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Allen's big-eared bat is found in extreme southern Nevada, the southern third of Utah, throughout Arizona, in the southwestern quarter of New Mexico, and south through the interior of Mexico. It is most often encountered in ponderosa pine, pinyon-juniper, pine-oak woodland, and riparian habitats above 3,000 feet. Maternity colonies of 30 to 150 individuals have been found in mine shafts, boulder piles, lava beds, and beneath the loose bark of large ponderosa pine snags.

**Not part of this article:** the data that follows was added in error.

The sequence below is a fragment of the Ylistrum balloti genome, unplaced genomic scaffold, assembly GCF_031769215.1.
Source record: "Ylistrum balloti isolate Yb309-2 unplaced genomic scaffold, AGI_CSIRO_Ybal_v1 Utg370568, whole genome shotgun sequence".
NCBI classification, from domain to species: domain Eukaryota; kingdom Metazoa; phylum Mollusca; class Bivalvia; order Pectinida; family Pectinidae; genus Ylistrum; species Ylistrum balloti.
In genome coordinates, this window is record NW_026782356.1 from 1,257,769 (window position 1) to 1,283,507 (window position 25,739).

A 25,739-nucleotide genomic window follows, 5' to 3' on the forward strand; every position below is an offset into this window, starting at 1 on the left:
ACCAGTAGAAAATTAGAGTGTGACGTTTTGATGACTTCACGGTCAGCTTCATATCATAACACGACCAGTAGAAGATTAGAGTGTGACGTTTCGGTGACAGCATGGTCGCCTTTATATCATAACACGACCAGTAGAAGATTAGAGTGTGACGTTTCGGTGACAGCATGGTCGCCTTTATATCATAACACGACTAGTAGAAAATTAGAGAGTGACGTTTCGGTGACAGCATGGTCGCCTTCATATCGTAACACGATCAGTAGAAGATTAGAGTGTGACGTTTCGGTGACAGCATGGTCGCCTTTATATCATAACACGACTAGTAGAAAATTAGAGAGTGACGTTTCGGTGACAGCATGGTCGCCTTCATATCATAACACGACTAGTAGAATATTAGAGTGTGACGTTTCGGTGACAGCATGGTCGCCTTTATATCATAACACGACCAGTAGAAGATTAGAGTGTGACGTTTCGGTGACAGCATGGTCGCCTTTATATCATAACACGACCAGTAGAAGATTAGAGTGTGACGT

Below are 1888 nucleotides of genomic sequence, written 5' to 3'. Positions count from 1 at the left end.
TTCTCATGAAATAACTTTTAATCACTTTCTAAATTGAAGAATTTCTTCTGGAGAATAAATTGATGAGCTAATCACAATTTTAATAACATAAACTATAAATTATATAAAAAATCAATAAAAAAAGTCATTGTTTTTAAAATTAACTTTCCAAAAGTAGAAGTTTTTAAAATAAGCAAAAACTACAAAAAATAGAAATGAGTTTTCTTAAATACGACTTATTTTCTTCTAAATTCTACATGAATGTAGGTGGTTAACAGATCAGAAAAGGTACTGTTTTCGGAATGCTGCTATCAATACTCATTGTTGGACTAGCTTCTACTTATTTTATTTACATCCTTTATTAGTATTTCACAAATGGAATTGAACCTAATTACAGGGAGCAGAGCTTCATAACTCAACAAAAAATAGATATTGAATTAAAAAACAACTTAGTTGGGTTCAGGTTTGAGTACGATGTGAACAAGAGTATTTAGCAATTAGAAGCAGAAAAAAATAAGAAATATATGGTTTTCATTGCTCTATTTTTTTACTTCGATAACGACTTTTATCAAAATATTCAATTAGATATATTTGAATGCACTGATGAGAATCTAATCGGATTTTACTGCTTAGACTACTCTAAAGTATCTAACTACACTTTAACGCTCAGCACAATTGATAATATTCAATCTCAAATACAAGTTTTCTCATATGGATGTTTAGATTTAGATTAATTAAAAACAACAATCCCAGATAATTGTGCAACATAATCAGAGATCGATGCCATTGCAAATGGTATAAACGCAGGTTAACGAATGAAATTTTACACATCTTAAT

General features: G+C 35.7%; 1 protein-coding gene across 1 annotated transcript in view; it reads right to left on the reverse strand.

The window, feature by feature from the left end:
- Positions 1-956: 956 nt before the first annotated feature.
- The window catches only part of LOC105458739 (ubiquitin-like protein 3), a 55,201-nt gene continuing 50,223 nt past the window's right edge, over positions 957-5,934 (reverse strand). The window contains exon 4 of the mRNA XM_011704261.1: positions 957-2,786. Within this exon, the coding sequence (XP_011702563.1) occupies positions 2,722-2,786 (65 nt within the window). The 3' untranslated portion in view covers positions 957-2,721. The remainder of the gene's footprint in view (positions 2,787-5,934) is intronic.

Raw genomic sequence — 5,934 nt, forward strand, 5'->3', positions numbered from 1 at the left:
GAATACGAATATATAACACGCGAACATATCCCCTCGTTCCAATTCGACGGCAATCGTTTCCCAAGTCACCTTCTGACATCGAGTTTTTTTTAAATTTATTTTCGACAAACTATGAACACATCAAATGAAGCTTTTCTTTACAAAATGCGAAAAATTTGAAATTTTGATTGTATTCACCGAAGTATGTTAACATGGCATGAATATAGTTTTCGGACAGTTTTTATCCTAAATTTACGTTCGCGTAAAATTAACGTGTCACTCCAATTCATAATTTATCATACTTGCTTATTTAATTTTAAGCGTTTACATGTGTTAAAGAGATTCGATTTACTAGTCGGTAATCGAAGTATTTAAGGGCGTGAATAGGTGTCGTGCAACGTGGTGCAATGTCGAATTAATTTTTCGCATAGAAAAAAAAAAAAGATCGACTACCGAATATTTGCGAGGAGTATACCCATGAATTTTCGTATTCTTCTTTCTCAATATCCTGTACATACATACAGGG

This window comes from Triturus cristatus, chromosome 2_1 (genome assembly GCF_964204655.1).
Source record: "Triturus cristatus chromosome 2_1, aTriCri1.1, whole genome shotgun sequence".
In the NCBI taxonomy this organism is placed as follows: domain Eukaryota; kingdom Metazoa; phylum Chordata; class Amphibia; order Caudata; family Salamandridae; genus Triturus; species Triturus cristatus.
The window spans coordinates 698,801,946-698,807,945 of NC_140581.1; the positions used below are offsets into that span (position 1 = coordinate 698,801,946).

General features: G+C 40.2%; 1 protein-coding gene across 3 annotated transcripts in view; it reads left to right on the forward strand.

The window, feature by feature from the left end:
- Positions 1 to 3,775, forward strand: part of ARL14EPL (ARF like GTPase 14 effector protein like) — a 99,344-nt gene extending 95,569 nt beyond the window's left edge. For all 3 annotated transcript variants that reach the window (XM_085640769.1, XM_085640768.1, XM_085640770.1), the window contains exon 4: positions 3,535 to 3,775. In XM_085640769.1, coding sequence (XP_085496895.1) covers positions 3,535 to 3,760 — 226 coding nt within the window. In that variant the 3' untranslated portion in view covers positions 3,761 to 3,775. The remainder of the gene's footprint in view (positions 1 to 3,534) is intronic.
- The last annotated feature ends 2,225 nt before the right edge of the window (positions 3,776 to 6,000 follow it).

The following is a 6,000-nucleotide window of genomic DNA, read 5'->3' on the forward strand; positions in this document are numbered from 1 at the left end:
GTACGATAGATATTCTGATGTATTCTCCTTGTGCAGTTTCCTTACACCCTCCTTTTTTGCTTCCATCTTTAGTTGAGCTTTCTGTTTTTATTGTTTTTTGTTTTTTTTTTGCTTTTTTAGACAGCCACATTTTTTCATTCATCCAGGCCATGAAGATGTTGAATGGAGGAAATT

Colonies are most often found in rocky places near riparian habitat or woodlands. These bats feed on moths, soldier beetles, dung beetles, leaf beetles, roaches, and flying ants, either catching them in flight or gleaning them from foliage. Their enormous ears combined with unique lappets easily distinguish them from all other species. Some of their echolocation calls are audible to humans as a series of "cheeps" or "clicks." Vandalism in caves and closures of abandoned mines threaten maternity roosts as does loss of old snags.